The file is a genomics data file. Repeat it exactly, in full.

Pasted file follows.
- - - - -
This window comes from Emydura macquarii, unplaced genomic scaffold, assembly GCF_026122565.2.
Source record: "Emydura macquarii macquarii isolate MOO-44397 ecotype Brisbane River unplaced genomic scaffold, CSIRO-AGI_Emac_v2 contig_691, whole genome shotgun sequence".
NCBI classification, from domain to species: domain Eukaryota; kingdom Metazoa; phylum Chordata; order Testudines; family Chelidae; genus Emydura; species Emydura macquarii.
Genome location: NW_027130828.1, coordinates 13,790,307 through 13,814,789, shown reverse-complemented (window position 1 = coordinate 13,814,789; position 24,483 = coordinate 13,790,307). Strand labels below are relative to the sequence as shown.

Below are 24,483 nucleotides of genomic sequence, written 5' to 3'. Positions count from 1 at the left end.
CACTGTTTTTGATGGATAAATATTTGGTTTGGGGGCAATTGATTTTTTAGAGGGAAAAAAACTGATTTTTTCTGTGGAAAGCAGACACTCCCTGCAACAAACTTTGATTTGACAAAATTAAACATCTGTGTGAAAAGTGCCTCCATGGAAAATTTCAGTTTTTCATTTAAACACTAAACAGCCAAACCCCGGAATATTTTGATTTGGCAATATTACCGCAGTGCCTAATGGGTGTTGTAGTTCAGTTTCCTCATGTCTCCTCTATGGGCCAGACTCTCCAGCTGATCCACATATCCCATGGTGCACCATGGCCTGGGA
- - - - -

This window comes from Emydura macquarii, unplaced genomic scaffold, assembly GCF_026122565.2.
Source record: "Emydura macquarii macquarii isolate MOO-44397 ecotype Brisbane River unplaced genomic scaffold, CSIRO-AGI_Emac_v2 contig_691, whole genome shotgun sequence".
NCBI classification, from domain to species: domain Eukaryota; kingdom Metazoa; phylum Chordata; order Testudines; family Chelidae; genus Emydura; species Emydura macquarii.
Genome location: NW_027130828.1, coordinates 13,790,307 through 13,814,789, shown reverse-complemented (window position 1 = coordinate 13,814,789; position 24,483 = coordinate 13,790,307). Strand labels below are relative to the sequence as shown.

Below are 24,483 nucleotides of genomic sequence, written 5' to 3'. Positions count from 1 at the left end.
CACTGTTTTTGATGGATAAATATTTGGTTTGGGGGCAATTGATTTTTTAGAGGGAAAAAAACTGATTTTTTCTGTGGAAAGCAGACACTCCCTGCAACAAACTTTGATTTGACAAAATTAAACATCTGTGTGAAAAGTGCCTCCATGGAAAATTTCAGTTTTTCATTTAAACACTAAACAGCCAAACCCCGGAATATTTTGATTTGGCAATATTACCGCAGTGCCTAATGGGTGTTGTAGTTCAGTTTCCTCATGTCTCCTCTATGGGCCAGACTCTCCAGCTGATCCACATATCCCATGGTGCACCATGGCCTGGGA